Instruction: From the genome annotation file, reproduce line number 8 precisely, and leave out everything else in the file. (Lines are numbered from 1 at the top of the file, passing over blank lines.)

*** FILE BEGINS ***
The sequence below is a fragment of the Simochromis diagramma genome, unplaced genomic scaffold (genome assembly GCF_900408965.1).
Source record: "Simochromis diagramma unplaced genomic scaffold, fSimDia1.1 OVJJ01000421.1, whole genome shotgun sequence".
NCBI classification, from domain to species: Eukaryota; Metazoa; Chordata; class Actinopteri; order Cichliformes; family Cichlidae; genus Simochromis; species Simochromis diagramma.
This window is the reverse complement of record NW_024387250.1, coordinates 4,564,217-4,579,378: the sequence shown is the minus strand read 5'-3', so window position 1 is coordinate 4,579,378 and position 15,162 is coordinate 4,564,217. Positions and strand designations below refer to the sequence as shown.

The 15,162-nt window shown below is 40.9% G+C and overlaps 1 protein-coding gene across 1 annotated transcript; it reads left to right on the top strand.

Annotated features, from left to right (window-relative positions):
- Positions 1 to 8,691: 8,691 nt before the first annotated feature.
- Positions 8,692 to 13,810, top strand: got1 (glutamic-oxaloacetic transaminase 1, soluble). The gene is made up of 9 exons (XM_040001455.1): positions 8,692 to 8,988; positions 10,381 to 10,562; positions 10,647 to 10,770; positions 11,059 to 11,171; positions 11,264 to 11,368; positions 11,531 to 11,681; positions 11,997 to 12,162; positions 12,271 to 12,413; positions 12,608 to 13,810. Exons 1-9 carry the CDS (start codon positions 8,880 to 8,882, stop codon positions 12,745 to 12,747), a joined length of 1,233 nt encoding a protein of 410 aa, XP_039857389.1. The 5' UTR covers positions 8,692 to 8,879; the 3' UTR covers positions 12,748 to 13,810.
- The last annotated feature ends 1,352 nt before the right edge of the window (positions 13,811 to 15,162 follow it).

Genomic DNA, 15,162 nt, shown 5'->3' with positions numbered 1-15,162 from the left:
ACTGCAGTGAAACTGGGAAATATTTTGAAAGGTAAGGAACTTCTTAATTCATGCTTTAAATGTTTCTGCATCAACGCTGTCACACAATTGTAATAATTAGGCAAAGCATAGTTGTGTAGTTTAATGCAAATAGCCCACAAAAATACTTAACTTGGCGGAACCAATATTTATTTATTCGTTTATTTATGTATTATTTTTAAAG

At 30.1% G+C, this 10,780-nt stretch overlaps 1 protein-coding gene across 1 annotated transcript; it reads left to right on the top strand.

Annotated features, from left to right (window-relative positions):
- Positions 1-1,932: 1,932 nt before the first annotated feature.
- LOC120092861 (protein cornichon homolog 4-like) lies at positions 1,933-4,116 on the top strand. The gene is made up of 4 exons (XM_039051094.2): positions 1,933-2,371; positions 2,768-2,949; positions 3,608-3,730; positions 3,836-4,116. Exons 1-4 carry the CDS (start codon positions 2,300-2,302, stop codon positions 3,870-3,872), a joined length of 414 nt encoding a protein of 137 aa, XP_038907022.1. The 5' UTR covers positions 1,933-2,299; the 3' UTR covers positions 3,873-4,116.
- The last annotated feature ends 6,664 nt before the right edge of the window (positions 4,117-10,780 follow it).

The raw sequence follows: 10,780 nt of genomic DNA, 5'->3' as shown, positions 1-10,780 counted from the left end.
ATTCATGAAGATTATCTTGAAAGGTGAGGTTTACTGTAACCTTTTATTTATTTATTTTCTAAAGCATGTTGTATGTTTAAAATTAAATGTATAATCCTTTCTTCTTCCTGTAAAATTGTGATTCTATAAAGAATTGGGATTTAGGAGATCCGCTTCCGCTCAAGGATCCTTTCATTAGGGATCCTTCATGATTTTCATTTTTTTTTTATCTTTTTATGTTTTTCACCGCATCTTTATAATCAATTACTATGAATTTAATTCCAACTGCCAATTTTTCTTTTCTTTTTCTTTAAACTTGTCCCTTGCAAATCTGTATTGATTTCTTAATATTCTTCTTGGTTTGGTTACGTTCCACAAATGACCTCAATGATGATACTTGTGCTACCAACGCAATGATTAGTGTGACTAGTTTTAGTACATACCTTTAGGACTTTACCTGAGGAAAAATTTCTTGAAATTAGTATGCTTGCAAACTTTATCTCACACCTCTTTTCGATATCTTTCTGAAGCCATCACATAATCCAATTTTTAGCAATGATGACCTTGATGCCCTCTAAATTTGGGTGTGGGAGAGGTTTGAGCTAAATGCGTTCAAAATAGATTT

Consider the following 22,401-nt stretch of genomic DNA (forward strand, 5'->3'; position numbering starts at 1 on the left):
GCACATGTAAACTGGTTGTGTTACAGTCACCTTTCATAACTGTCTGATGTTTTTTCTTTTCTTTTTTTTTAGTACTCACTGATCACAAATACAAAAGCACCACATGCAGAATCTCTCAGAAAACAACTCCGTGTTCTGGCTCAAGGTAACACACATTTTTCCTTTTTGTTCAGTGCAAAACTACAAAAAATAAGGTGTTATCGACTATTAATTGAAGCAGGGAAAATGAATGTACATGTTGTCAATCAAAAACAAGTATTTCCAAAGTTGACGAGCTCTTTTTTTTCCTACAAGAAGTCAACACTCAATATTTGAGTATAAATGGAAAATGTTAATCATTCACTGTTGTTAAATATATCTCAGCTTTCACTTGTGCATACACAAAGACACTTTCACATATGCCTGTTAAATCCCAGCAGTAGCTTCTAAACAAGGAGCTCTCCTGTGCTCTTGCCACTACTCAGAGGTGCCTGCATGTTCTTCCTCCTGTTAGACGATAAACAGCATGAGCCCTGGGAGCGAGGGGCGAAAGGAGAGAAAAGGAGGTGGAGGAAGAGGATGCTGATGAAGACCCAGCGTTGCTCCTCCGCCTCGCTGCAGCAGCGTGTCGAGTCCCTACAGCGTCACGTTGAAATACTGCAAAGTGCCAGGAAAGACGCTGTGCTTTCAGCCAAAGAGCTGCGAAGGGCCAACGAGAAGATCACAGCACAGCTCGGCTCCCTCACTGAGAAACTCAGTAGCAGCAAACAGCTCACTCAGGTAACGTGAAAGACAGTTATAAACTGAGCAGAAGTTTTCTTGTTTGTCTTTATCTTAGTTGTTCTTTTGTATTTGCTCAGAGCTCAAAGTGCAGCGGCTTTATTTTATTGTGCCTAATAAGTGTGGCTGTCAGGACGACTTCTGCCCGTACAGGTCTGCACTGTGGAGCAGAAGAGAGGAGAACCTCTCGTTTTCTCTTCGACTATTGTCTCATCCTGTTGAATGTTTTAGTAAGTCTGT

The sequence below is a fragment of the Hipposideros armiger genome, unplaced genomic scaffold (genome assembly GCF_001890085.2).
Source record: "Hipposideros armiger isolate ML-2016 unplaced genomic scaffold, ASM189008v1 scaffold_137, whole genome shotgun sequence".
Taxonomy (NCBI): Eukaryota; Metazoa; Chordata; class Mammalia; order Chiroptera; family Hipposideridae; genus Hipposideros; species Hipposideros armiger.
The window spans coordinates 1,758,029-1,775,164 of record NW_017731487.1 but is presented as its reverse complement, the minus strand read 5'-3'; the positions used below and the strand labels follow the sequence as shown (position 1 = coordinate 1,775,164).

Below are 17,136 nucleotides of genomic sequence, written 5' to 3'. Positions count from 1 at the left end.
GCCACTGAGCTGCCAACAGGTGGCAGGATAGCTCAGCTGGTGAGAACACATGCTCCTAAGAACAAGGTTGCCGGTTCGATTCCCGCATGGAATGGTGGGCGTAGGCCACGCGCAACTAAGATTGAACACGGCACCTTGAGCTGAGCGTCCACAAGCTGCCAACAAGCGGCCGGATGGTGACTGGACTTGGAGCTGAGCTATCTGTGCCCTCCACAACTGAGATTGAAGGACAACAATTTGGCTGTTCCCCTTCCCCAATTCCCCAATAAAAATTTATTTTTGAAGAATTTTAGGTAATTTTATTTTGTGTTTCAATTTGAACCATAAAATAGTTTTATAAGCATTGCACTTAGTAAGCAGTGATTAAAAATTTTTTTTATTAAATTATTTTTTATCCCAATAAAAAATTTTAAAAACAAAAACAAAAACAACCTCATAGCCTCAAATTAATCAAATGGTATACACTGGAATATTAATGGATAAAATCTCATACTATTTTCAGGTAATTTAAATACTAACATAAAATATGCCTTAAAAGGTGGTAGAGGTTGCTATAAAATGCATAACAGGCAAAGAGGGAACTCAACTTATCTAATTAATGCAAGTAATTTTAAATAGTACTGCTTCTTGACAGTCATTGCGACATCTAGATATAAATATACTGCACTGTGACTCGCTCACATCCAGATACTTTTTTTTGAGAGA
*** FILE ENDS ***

- Positions 8,692 to 13,810, top strand: got1 (glutamic-oxaloacetic transaminase 1, soluble). The gene is made up of 9 exons (XM_040001455.1): positions 8,692 to 8,988; positions 10,381 to 10,562; positions 10,647 to 10,770; positions 11,059 to 11,171; positions 11,264 to 11,368; positions 11,531 to 11,681; positions 11,997 to 12,162; positions 12,271 to 12,413; positions 12,608 to 13,810. Exons 1-9 carry the CDS (start codon positions 8,880 to 8,882, stop codon positions 12,745 to 12,747), a joined length of 1,233 nt encoding a protein of 410 aa, XP_039857389.1. The 5' UTR covers positions 8,692 to 8,879; the 3' UTR covers positions 12,748 to 13,810.